YARMOUTH — Two brothers diagnosed with a fatal genetic disorder hope a bone marrow drive may save their lives, or the lives of others.

Brad and Garrett Martin both have dyskeratosis congenita, or DC, a rare disorder that disrupts the ability of bone marrow to produce new blood cells.

Their family is hosting a bone marrow drive from 10 a.m.-4 p.m. Saturday, June 22, at the Yarmouth Fire Station, 178 North Road.

There is no cure for DC, but a bone marrow transplant can alleviate the condition, which often leads to leukemia, pulmonary fibrosis and complete bone marrow failure, according to the National Institutes of Health.

Donna Martin said her sons are both working and living independently, but the life expectancy for someone with DC is not much past 30.

Brad Martin is now 32 and in complete bone marrow failure. Garrett Martin is 29. Donna Martin said DC is so rare only 500 people have been diagnosed worldwide, and men account for about 75% of the DC population.

She said the impact on her family has been profound.

“As parents of adult children with a fatal disease, you make different choices. You try to squeeze 90 years of living into 30,” Martin said. “As for our sons, they have had to face their mortality at an age that no young person should have to.”

Brad and Garrett Martin both graduated from Yarmouth High School. Brad in 2005 and Garrett in 2009. Brad was first diagnosed with bone marrow failure in 2006, when doctors initially told Garrett he didn’t have the disorder, but that changed four years ago.

She said it took seven years for Brad to be fully diagnosed; doctors simply couldn’t figure out what was wrong. Martin said it was only after a trip to the Dana Farber Cancer Institute in Boston that his condition was finally identified.

He had “a myriad of odd symptoms that didn’t add up,” she said, and doctors first thought he had some type of autoimmune disease.

She said the test for bone marrow compatibility is simple and quick and only involves a cheek swab.

“We hope that people will come out and show their support for these local men and to also provide hope to the many patients around the world who are looking for a perfect match,” Martin said this week.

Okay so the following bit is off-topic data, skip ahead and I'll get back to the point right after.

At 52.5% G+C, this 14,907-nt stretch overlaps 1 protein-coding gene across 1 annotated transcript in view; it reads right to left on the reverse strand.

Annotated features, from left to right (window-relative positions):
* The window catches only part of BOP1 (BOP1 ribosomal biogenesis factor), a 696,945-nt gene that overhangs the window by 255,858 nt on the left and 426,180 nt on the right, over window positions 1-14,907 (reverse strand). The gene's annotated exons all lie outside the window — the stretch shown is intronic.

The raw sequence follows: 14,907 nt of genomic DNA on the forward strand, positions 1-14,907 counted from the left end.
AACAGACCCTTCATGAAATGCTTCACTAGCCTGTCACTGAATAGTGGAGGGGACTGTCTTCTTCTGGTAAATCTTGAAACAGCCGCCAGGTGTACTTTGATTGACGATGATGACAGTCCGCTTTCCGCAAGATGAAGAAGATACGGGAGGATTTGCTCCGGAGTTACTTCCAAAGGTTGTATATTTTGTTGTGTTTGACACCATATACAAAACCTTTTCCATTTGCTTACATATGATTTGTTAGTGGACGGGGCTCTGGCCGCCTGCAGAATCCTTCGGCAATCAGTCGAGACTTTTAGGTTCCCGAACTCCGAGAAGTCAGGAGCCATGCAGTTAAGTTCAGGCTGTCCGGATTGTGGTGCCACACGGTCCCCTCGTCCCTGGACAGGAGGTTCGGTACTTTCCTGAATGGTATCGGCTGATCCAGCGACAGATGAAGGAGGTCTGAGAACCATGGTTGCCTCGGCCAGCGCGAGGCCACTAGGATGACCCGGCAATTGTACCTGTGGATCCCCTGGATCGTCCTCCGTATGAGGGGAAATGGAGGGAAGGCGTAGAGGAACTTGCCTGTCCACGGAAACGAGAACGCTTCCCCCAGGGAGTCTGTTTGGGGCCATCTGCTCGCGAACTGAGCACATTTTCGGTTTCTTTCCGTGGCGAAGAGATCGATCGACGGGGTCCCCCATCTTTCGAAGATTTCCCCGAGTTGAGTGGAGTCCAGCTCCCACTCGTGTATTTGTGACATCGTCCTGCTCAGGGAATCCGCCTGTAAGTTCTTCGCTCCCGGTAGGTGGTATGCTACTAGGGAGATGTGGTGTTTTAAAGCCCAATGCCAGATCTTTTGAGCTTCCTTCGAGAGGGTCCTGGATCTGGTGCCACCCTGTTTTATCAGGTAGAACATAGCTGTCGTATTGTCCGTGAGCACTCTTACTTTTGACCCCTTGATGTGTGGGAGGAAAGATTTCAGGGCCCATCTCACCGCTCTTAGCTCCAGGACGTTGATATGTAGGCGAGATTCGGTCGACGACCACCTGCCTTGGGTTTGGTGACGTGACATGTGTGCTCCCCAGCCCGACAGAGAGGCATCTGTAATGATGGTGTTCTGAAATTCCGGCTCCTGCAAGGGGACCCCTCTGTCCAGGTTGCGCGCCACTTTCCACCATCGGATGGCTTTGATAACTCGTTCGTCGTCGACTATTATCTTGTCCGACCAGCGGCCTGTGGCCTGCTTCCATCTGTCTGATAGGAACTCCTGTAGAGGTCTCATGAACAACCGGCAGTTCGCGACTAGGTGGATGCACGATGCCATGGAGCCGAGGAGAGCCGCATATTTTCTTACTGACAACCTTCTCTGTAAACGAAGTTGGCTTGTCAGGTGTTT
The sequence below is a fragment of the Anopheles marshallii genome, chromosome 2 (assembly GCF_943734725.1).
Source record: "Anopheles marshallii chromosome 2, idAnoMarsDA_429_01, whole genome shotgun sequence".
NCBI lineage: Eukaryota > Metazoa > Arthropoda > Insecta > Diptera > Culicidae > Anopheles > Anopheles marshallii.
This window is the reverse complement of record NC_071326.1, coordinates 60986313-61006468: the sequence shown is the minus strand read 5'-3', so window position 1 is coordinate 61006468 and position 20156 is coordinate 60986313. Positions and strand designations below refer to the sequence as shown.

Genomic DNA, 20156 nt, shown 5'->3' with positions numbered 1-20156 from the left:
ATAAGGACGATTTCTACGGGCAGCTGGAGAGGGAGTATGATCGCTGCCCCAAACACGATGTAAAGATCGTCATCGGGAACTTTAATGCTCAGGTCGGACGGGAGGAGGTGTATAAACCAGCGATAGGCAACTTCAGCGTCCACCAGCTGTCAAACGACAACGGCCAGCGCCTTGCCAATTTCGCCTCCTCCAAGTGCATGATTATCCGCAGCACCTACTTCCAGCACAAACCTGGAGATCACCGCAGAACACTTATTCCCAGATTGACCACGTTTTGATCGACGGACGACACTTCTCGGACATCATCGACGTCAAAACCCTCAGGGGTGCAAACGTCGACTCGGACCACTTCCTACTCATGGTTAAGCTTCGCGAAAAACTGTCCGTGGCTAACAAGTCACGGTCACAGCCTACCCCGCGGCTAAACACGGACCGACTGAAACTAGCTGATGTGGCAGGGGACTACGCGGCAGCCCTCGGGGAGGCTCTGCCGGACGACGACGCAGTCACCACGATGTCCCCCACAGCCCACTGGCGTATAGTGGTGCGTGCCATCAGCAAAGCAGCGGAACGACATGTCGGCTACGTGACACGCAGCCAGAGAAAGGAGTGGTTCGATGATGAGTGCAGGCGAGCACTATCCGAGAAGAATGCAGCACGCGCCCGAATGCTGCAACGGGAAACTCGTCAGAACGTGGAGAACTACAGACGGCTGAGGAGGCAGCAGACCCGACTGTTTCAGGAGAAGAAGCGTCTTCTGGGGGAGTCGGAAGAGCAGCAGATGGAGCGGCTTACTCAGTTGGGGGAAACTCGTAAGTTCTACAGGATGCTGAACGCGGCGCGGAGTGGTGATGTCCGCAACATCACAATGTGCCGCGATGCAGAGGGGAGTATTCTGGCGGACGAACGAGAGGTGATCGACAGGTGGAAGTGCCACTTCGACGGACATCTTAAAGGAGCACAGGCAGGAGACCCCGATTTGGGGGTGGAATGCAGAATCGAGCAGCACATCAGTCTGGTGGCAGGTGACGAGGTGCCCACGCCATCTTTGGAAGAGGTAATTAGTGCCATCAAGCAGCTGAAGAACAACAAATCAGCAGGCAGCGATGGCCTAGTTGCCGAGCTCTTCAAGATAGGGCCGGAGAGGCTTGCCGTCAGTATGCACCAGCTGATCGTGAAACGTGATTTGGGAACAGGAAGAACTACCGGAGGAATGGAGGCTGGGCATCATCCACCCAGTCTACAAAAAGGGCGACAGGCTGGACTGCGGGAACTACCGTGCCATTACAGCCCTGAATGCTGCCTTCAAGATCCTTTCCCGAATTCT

She said it’s the family’s first bone marrow drive, and, while it’s unlikely, the hope is to find a match for both of her sons.

“If a transplant were to be successful it could potentially extend their lives,” Martin said.

She said typically the patients who hold such an event don’t directly benefit from a bone marrow drive, “but there’s always the hope that they will.”

In addition, she said, “both Brad and Garrett hope to bring more attention to DC since it’s so rare that most of the medical community is unaware of it.”

Martin said people who would like to help, but can’t attend Saturday’s event, can order a bone marrow swab kit from DKMS, an international nonprofit dedicated to supporting blood cancer patients. Go online to www.dkms.org to order a kit, make a donation or for more information.

Martin said living with DC is challenging because “these patients have to be at a doctor’s office being poked and prodded all the time.”

“Patients constantly have to have bone marrow aspirations, pulmonary function tests, retina screening, intense ear, nose, and throat screening, dermatology screening and bone density screening,” she added.

And the management of all the symptoms and all of the doctors involved “is daunting and taxing.”

Kate Irish Collins can be reached at 780-9097 or [email protected]. Follow Kate on Twitter: @KIrishCollins.

Yarmouth brothers Brad, left, and Garrett Martin have a genetic bone disorder that has only been diagnosed about 500 times worldwide.

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